Saturday, February 18, 2012


Mastery is a sometimes elusive sense of competence, success, and/or achievement. It comes when we engage in any activity (work, hobby, household task, etc.) and get positive results, meet or exceed our own expectations. It's an important ingredient in mental health, and reduces emotional vulnerability to life's inevitable difficulties.

While it sounds simple, it's unfortunately not for the vast majority of client's I've seen.  Some have limited opportunity for mastery due to socioeconomic status, too many demands on their time, and/or multiple psychosocial stressors. Others do not experience themselves as competent, regardless of their ability levels, due to low self-esteem and/or perfectionism. Some have areas of competence but are impeded from pursuing them by low energy and motivation, high anxiety, etc. All of the above are missing out on a key resource for recovery and longer-term health.

Sometimes clients' symptoms actually offer them some sense of mastery. For example, weight loss creates a feeling of success in clients with eating disorders, and following particular rituals perfectly may offer a feeling of competence to someone with OCD. In these cases, mastery is a double-edged sword: its power as a reinforcer may strengthen the symptoms we're working with clients to change. As a result, it becomes even more crucial to help clients find something other than the symptom through which they can experience mastery.

The need for mastery applies to therapists, too. However, while work is a core source of mastery for many people, therapy perhaps offers fewer opportunities to experience mastery than other fields might. The work we do is definitely not concrete, rarely visible or measurable, and change happens slowly. While there are those breakthrough moments that are exhilarating to witness and leave us with the feeling that we're making a difference, there are also many moments where the results are much harder to recognize. Many of the therapist I know compensate by finding mastery in other areas (e.g., hobbies or family roles), and a surprising number even find comfort in the "busy work" of the job - paperwork, data entry, even adding labels to charts.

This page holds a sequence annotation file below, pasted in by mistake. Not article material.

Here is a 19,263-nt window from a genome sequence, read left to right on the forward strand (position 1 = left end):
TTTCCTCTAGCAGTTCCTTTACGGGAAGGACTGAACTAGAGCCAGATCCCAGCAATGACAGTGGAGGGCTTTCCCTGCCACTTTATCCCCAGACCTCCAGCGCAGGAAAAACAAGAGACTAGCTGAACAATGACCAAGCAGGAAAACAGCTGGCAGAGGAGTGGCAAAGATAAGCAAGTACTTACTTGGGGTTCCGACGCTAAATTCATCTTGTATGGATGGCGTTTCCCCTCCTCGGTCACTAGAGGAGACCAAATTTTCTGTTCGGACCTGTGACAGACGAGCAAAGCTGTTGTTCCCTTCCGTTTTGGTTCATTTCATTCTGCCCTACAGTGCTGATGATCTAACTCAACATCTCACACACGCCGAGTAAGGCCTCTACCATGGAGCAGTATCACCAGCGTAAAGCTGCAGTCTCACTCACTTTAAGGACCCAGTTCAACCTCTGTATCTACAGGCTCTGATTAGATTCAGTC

Is mastery an issue for your clients? Do you address it in your work? If so, how? Where do you find your own sense of master?

1 comment:

  1. As a therapist, I struggled for a long time with the whole mastery thing. I felt like I wasn't making a difference. I found myself liking the patients that were getting better and dreading my sessions with patients who were still struggling. It made me very unhappy and for a while, I no longer wanted to be a therapist. Over time, though, I came to realize that a patient getting better or not getting better was not necessarily a reflection of my skills (or worth) as a therapist. Sometimes people get better DESPITE having an unskilled therapist; sometimes people don't get better, despite having the most skilled therapist out there. I had to learn to just be the best therapist I could be and to be OK with that. As for mastery and achievement, I decided that perhaps work was not the best place to look for that, at least not for me.